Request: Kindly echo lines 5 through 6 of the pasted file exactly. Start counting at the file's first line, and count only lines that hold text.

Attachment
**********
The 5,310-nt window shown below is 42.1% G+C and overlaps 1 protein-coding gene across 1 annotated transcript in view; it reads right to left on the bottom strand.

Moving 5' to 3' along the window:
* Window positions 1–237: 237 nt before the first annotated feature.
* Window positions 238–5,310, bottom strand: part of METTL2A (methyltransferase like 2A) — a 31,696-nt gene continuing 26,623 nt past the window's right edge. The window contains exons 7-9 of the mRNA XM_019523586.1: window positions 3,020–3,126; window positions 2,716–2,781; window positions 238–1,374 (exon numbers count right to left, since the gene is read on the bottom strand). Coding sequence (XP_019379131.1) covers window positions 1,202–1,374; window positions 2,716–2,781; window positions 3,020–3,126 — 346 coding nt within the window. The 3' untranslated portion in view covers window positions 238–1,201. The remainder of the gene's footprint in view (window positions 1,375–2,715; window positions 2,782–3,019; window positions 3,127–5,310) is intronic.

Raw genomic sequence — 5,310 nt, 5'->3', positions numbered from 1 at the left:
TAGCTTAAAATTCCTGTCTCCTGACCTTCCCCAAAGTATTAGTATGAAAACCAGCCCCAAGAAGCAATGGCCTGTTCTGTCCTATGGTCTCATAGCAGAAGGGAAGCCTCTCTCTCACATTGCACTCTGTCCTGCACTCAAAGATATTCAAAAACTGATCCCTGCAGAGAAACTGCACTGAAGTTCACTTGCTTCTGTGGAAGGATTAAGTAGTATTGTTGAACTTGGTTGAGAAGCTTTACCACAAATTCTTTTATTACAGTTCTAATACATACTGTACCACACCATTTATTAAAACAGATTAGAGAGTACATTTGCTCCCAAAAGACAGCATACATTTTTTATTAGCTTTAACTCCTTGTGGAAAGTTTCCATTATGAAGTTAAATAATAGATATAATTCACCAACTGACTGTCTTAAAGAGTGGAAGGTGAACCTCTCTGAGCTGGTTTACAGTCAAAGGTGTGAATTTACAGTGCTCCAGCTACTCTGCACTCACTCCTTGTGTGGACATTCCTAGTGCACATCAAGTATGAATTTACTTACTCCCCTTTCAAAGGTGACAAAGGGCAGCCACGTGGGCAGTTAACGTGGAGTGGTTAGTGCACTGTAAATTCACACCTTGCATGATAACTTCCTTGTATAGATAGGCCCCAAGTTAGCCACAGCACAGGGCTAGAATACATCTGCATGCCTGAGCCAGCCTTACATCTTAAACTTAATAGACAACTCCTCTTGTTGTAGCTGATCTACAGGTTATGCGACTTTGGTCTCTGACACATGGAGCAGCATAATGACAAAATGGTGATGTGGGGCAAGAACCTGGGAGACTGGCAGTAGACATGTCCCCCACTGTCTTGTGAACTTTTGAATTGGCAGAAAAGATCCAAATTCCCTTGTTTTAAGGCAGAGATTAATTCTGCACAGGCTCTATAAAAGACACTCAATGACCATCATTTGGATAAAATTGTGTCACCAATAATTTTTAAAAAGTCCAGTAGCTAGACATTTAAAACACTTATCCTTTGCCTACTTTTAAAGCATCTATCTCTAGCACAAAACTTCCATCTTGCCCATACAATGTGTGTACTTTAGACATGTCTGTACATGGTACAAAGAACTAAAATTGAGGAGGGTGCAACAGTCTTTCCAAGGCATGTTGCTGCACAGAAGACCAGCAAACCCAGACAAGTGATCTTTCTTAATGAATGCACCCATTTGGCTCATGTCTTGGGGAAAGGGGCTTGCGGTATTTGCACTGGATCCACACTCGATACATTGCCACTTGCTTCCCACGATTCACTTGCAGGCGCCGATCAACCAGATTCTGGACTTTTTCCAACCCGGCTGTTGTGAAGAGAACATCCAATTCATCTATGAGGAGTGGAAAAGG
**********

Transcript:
Raw genomic sequence — 5,310 nt, 5'->3', positions numbered from 1 at the left:
TAGCTTAAAATTCCTGTCTCCTGACCTTCCCCAAAGTATTAGTATGAAAACCAGCCCCAAGAAGCAATGGCCTGTTCTGTCCTATGGTCTCATAGCAGAAGGGAAGCCTCTCTCTCACATTGCACTCTGTCCTGCACTCAAAGATATTCAAAAACTGATCCCTGCAGAGAAACTGCACTGAAGTTCACTTGCTTCTGTGGAAGGATTAAGTAGTATTGTTGAACTTGGTTGAGAAGCTTTACCACAAATTCTTTTATTACAGTTCTAATACATACTGTACCACACCATTTATTAAAACAGATTAGAGAGTACATTTGCTCCCAAAAGACAGCATACATTTTTTATTAGCTTTAACTCCTTGTGGAAAGTTTCCATTATGAAGTTAAATAATAGATATAATTCACCAACTGACTGTCTTAAAGAGTGGAAGGTGAACCTCTCTGAGCTGGTTTACAGTCAAAGGTGTGAATTTACAGTGCTCCAGCTACTCTGCACTCACTCCTTGTGTGGACATTCCTAGTGCACATCAAGTATGAATTTACTTACTCCCCTTTCAAAGGTGACAAAGGGCAGCCACGTGGGCAGTTAACGTGGAGTGGTTAGTGCACTGTAAATTCACACCTTGCATGATAACTTCCTTGTATAGATAGGCCCCAAGTTAGCCACAGCACAGGGCTAGAATACATCTGCATGCCTGAGCCAGCCTTACATCTTAAACTTAATAGACAACTCCTCTTGTTGTAGCTGATCTACAGGTTATGCGACTTTGGTCTCTGACACATGGAGCAGCATAATGACAAAATGGTGATGTGGGGCAAGAACCTGGGAGACTGGCAGTAGACATGTCCCCCACTGTCTTGTGAACTTTTGAATTGGCAGAAAAGATCCAAATTCCCTTGTTTTAAGGCAGAGATTAATTCTGCACAGGCTCTATAAAAGACACTCAATGACCATCATTTGGATAAAATTGTGTCACCAATAATTTTTAAAAAGTCCAGTAGCTAGACATTTAAAACACTTATCCTTTGCCTACTTTTAAAGCATCTATCTCTAGCACAAAACTTCCATCTTGCCCATACAATGTGTGTACTTTAGACATGTCTGTACATGGTACAAAGAACTAAAATTGAGGAGGGTGCAACAGTCTTTCCAAGGCATGTTGCTGCACAGAAGACCAGCAAACCCAGACAAGTGATCTTTCTTAATGAATGCACCCATTTGGCTCATGTCTTGGGGAAAGGGGCTTGCGGTATTTGCACTGGATCCACACTCGATACATTGCCACTTGCTTCCCACGATTCACTTGCAGGCGCCGATCAACCAGATTCTGGACTTTTTCCAACCCGGCTGTTGTGAAGAGAACATCCAATTCATCTATGAGGAGTGGAAAAGG